Installing Linux (finally, Gentoo 2005.0) on an ASUS M6B00Ne Laptop

Installing Gentoo Linux 2005.0 on an ASUS M6B00Ne Laptop


 This document is to describe all the steps (and related difficulties and solutions found)
 to install GENTOO LINUX 2005.0 on my ASUS M6B00Ne Laptop.


Objectives of this document

 Writing this document, my objective is to share the solutions I found to successfully
 install Gentoo Linux 2005.0 on my laptop. After having tried a lot of distributions,
 and having taken benenit from a lot of publications from a lot of people on the 
 Internet (through linux-laptops, tuxmobil, forums, ...), I wanted to come with my
 own small piece of contribution. Really a pleasure.


 Writing these lines, I want to clearly state here WHAT THEY DON'T INTEND TO :
 - I DO NOT try to replace the Gentoo Linux documentation, which is exhaustive,
   clear and well done. I just want to come with a feedback from my experience
   and provide some 'shortcuts' which could help at boosting the installation
   process SPECIFICALLY ON AN ASUS M6B00Ne computer
 - I DO NOT try to provide any detailed or exhaustive process. All informations
   contained in this document require the reader to have a basic knowledge of
   Linux (Unix can be enough), and to have a good knowledge of the Gentoo
   documentation (especially, the Gentoo x86 Handbook). Gentoo has well-documented
   specifics, I do not want to redo (in worst) what has already been well done.
 - I DO NOT guarantee IN ANY WAY that the configuration solutions I found for my
   own case will be reproducible by any way on another laptop, even if the latter 
   is 'similar' or 'identical' to mine. Gentoo moves every day, so does technology
   and especially hardware and BIOS in laptops. CONSIDER ALL THE RECOMMENDATIONS IN
 - Thanks for your understanding - HMag


 2005/06/20 - Added chapters to install Apache and Mysql (to be finalized), and
              chapter to setup PCMCIA to have a removable modem on my laptop.


 I first installed Linux in 1991, putting a slackware on an 486 DX II computer.
 Not an easy stuff, but it did work with a kind of X environment I don't remember
 and which does no longer exist now... It was nice, I was ROOT on my computer !
 This while, in these ancient times, it was not really possible to enjoy any
 real 'desktop' applications and/or tools....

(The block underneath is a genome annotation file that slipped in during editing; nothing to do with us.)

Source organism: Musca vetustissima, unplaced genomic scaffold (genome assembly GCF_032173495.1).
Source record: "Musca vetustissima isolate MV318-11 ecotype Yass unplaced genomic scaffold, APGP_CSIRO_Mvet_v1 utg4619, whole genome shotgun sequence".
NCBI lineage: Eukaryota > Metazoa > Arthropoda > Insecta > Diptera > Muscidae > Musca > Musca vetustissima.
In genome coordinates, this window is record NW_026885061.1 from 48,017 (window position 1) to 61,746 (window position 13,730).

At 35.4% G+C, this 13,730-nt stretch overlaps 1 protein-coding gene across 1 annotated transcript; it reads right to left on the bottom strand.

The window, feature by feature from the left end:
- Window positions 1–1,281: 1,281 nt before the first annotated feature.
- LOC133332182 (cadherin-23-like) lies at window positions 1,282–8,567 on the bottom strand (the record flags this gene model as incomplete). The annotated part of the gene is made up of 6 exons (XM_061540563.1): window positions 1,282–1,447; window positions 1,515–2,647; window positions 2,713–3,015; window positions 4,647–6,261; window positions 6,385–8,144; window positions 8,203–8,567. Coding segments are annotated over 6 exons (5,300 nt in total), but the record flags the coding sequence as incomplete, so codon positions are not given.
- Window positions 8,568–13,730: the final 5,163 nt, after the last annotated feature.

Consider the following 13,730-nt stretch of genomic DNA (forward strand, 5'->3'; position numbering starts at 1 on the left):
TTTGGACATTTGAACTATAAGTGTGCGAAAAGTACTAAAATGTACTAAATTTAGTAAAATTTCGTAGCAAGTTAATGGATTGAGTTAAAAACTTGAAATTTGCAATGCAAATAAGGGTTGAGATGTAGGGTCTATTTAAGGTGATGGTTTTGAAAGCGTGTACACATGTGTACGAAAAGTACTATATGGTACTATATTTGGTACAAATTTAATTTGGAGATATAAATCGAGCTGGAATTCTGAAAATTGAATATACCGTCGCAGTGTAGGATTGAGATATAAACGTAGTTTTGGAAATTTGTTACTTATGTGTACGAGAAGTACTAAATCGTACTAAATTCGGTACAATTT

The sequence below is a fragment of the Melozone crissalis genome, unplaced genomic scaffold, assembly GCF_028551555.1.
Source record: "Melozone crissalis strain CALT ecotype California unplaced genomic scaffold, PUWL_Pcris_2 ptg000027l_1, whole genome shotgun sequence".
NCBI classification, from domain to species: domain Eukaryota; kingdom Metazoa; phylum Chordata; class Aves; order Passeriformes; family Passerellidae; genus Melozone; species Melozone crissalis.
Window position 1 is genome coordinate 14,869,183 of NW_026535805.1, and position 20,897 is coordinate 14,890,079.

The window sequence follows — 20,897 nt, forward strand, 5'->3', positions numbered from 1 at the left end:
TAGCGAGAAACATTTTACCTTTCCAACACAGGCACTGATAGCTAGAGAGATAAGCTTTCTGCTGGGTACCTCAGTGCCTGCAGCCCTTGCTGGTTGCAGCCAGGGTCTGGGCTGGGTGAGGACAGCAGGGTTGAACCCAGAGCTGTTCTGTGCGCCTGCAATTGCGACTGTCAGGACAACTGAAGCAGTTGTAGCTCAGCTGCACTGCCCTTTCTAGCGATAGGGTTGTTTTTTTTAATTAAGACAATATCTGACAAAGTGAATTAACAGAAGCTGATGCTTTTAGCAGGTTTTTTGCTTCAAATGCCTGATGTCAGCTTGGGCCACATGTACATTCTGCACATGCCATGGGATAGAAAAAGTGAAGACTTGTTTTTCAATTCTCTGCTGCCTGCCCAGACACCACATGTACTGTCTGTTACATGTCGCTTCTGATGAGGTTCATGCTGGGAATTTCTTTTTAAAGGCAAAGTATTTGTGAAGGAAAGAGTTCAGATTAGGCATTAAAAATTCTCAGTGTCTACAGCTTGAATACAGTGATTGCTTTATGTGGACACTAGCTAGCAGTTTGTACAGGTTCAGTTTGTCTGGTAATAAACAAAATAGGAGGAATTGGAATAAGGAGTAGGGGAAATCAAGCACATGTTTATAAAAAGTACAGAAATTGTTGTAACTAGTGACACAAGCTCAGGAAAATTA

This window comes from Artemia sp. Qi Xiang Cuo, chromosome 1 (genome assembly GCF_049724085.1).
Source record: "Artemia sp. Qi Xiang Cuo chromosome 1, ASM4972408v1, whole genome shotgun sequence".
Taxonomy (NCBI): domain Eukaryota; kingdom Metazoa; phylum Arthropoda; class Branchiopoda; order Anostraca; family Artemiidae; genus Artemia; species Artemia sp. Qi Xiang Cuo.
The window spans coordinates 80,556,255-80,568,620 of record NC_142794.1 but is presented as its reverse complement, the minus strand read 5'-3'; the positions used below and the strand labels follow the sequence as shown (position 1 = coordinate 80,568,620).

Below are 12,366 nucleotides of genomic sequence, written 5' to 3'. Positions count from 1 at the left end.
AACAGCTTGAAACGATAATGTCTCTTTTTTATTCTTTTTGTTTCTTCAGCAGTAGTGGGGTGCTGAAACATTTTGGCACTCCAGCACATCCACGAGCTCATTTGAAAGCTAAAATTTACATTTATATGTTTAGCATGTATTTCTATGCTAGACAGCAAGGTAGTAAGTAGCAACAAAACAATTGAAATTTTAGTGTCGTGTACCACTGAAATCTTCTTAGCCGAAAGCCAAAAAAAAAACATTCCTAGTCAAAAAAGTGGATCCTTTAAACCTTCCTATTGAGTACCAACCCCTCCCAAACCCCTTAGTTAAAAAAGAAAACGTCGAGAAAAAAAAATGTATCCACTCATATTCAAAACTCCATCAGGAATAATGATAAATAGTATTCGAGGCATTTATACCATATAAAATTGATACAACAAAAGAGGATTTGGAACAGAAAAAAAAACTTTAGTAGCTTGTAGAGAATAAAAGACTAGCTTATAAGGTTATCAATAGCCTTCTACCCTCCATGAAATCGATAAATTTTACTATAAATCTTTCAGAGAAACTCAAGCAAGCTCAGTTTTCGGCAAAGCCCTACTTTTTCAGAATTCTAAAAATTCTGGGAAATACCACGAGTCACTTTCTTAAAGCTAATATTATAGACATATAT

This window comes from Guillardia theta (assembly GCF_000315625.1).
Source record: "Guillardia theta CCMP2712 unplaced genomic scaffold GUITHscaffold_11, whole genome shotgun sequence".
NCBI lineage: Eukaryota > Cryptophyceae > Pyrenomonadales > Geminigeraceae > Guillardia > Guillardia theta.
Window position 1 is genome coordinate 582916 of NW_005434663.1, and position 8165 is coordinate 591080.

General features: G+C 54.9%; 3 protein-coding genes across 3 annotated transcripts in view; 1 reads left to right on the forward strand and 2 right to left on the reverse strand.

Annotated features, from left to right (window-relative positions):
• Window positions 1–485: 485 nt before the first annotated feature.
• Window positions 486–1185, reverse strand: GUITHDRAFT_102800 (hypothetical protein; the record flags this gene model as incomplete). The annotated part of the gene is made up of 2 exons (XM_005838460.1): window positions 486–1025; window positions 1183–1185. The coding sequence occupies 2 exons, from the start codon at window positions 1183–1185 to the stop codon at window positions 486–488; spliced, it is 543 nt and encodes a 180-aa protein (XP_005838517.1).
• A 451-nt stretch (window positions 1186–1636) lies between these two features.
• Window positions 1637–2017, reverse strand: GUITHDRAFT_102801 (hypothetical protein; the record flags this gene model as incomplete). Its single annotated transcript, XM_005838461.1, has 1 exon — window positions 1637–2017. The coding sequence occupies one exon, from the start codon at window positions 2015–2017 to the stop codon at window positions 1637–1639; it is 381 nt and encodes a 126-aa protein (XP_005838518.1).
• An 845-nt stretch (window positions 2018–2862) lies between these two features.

Then I went to the early versions of Mandrake, which were a real improvement concening
 package management, installation, and completeness of the "ready-to-use" environment.
 Nevertheless, managing versions and compliance between packages made the system and
 applications upgrade process really annoying. It was really difficult to follow-up
 the fast improvements of Linux.
 Then, Mandrake went on with quality but also with "proprietary" philosophy, requiring
 to be member of the (charged) "Mandrake club" if your expect to have access to a minimum 
 of support and other shared ressources as new package sets and forums. I really did 
 not expect to become stuck there.
 Then, I discovered Gentoo Linux in October 2004, by reading a magazine. This is the
 very first Linux I tried to install on my "just bought" ASUS M6Ne computer. Because 
 of my background in using other (and multiple) distributions (but NOT on a laptop), I 
 though I could manage to perform a STAGE 1 install. This became a nighmare :
 - I had the feeling to get back to the times of the fastidious Slackaware install
 - In spite of the large amount of documentation, nearly nothing worked : power off,
   sound, WiFi, modem, X-windows, etc... I had to set all parameters by myself and read 
   the related documentation for all system components !
 - I did not feel very comfortable with the "proprietary-like" aspect : 'portage' is 
   specific to Gentoo, all packages are named 'ebuild' and use specific tools to manage 
   their embedment and their dependencies, runlevels are managed in a new way, /etc is 
   completely re-organized and has to be re-discovered, a new set of commands for system 
   management, ... 
   In a few words, I had to learn again, nearly 'from scratch' (in spite of my past 
   experience), how a Linux system should be parameterized and managed... BEURK :-((
 - I finally went to the gentoo-laptop mailing list; I had some VERY unfair answers from
   some of these "pseudo-gurus" who feel as superior-class humans because they speak